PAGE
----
Fit For A King - Creation/Destruction
Record Label: Solid State Records
Release Date: June 1, 2013
Creation/Destruction is the second studio album by Christian metalcore band Fit For A King. Based out of Tyler, Texas, Fit For A King has been churning out high quality, apocalyptic 3-minute breakdowns since 2009. Their songs feature savage guitar riffs, snare heavy drumming, clean vocal sections, and the surprisingly deep screams of Ryan Kirby, who fills the mix with an undeniably powerful vocal presence (a tad ironic given he is the size of my fourteen year old brother). Jokes aside, Fit For A King’s music is well produced and structured, focusing on hard hitting musical and lyrical substance over anything drawn out or introspective. Creation/Destruction is similar to the band’s debut album Descendants, but in this second album the clean vocals are more substantial and the music is more clearly composed.
Album opener “Creation” is a thirty-second segment of filtered audio sampling and delayed, brooding lead guitar work by Bobby Lynge. “Creation” sets an unsettling tone to the beginning of the album as the atmosphere quickly builds and seamlessly drops into the de-tuned chugging of album stand out “Warpath.” “Warpath” is a dynamic track featuring Kirby’s dirty screams, an aggressive musical structure, and driving clean vocals. The song feels like an apocalypse as Kirby roars in front of string bends and tom fills, “You can bury me alive, I will always stand for this. I refuse to let this die.”
Track three, “Hollow King (Sound of the End),” opens with Kirby’s distorted screaming and the typical metalcore elements. While the band doesn’t stray far from the genre, they do it with such confidence and passion that it’s undeniably solid. In this track Kirby addresses the devil and perceptions of the self, screaming, “This is the price that you pay. I never thought that I would end up like this.” Kirby’s lyrical themes are not hidden in layers of metaphor, but what they lack in subtlety they make up for with vocal charisma; even a non-religious person such as myself can’t help but get into the groove with him and feel it out.
Number four, "Broken Fame," begins with a clean vocal monologue and flows into an adrenaline infused metal track. While sounding musically similar to the first few tracks, this song has an upped tempo and clean vocal presence. Track five, "Bitter End," does not feature any clean vocals, and it works quite well for the band. There is just something about Kirby’s screams that make the music stand out as more powerful, more aggressive and gritty. "Bitter End" is a track about repeatedly making wrong choices and attempting to change one’s habits. Kirby’s lyrics are vivid, “My mind was molded to betray you. This is my breaking point,” and staggered breakdowns follow, reminiscent of The Plot In You.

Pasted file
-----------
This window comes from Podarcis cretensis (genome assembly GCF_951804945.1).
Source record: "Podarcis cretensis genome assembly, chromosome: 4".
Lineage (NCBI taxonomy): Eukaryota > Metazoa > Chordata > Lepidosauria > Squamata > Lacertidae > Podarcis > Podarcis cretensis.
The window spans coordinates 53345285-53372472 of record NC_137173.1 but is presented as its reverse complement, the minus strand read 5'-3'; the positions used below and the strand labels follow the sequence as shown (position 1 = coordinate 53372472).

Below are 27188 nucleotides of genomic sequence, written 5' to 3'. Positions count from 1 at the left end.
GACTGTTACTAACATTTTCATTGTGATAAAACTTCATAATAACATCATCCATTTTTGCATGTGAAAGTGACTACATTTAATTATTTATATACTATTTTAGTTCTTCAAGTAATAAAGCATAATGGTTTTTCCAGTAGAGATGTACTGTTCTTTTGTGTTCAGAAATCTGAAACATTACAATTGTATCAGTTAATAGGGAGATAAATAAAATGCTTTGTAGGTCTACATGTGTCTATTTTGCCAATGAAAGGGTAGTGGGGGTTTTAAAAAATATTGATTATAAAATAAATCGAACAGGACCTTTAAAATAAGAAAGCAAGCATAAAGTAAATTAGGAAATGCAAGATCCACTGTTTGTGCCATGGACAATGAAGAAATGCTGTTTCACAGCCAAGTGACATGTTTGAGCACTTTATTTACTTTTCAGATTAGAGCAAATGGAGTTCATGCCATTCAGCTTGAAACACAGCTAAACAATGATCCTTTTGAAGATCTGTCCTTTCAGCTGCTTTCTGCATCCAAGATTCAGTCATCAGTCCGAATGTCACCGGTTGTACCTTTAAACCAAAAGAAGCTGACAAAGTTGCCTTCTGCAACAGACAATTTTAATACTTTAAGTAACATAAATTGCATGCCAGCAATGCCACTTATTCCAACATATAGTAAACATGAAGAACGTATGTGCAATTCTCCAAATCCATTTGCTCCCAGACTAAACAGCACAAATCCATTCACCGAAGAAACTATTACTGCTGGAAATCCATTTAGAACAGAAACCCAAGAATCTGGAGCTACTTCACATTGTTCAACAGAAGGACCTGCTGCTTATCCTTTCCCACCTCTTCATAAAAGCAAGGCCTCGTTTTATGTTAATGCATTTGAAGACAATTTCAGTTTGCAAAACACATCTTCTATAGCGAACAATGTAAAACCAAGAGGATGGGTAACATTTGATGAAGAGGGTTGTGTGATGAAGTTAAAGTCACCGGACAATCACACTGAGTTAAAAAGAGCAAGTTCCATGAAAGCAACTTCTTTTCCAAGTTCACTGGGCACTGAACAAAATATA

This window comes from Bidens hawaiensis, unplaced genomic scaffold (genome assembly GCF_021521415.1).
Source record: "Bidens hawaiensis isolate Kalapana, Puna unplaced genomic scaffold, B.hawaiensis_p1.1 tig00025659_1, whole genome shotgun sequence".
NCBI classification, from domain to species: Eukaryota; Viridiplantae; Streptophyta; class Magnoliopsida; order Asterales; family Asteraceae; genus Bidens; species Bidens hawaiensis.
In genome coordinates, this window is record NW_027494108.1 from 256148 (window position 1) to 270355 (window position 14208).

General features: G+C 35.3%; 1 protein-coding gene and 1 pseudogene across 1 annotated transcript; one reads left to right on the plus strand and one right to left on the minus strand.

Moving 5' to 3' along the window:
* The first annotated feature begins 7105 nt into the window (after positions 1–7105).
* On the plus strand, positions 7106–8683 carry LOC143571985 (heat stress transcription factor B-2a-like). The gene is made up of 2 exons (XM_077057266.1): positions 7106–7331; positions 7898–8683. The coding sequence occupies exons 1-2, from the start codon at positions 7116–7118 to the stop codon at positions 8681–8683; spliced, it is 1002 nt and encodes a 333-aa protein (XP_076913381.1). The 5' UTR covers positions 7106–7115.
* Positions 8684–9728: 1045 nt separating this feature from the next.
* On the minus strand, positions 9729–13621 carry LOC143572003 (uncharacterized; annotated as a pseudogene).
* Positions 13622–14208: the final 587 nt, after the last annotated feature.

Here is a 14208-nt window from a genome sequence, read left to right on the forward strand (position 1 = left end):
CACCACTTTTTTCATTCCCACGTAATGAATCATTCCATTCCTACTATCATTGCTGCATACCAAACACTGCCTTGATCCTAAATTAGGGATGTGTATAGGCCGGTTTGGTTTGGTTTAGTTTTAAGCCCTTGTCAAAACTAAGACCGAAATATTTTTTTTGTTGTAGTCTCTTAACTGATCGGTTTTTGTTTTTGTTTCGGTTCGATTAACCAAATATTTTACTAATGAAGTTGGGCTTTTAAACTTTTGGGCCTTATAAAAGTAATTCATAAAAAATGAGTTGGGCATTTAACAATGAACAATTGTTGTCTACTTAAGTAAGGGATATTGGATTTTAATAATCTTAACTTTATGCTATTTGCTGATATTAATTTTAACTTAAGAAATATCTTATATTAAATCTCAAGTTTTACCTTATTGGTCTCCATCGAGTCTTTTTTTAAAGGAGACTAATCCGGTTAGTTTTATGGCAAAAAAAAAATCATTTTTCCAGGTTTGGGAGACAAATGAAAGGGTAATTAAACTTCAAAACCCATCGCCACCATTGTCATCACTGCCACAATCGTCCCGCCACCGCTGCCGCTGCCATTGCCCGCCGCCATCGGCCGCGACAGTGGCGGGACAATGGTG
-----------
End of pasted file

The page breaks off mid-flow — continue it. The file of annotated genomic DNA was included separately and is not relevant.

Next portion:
Number six, "Skin & Bones," is a slower track with only clean vocals. The lyrics are direct thoughts and doubts about life after death, and the song features ambient and orchestral programming. Number seven, "The Resistance," opens with a delicate piano melody and delayed guitar lines. The track quickly unfolds into another powerhouse, as string bends and rapid drumming place the backdrop to Kirby’s superb vocals. "The Resistance" is apparently a song written about the generally stupid stance Westboro Baptist Church takes on everything, and as the music abruptly breaks, Kirby is given the spotlight to give them the middle finger, screaming, “Your existence disgusts me.”
Track eight, "Identity," is once again an experiment in the clean vocal/screaming dynamic done perfectly with confident instrumentation and stuttered guitar chugs. “Identity” is similar to “Warpath” in earthquake breakdown structures. Number nine, "The Lioness," is unique in Kirby’s message; he expertly weaves in and out of the music with messages of failing in his standards of what it means to be good. He seems to be at the end of his line, “Everyone around me thinks I have it all together, if only they knew the words that I’ve been twisting...” and it becomes clear that Kirby is not presenting himself as holier than thou. His lyrics are likely to hit home with anyone who sees flaws in their behavior, or feels that they have been something they don't want to be.
Track ten, “Eyes To See,” is Kirby’s lyrical plea for proof of his beliefs; “Show me something, I just need a sign. Give me something for my eyes to see,” but he manages to bring a resolution to the table, inciting a chilling breakdown, “This war will never be won as long as I question my existence.” The final song, “Destruction,” is another simple, yet energized, metalcore piece featuring Kirby’s repetition of the line, “My destruction lives,” over and over until the song fades into a solemn, haunting orchestral outro to the album.
Overall, Creation/Destruction is a solid album. Only 31 minutes long, the content featured is serious and confrontational, involving topics of morality and personal examination. The music, when considered, is somewhat simple, but the confidence and passion with which it is played is well done. Vocalist Ryan Kirby’s lyrics are direct and add severity to the music. Even though the Christian themes are over the top, it’s refreshing to hear a vocalist with this much aesthetic charisma backed by solid production. My suggestion for the band would be to experiment with more melody, as lead guitars were somewhat lacking or rudimentary.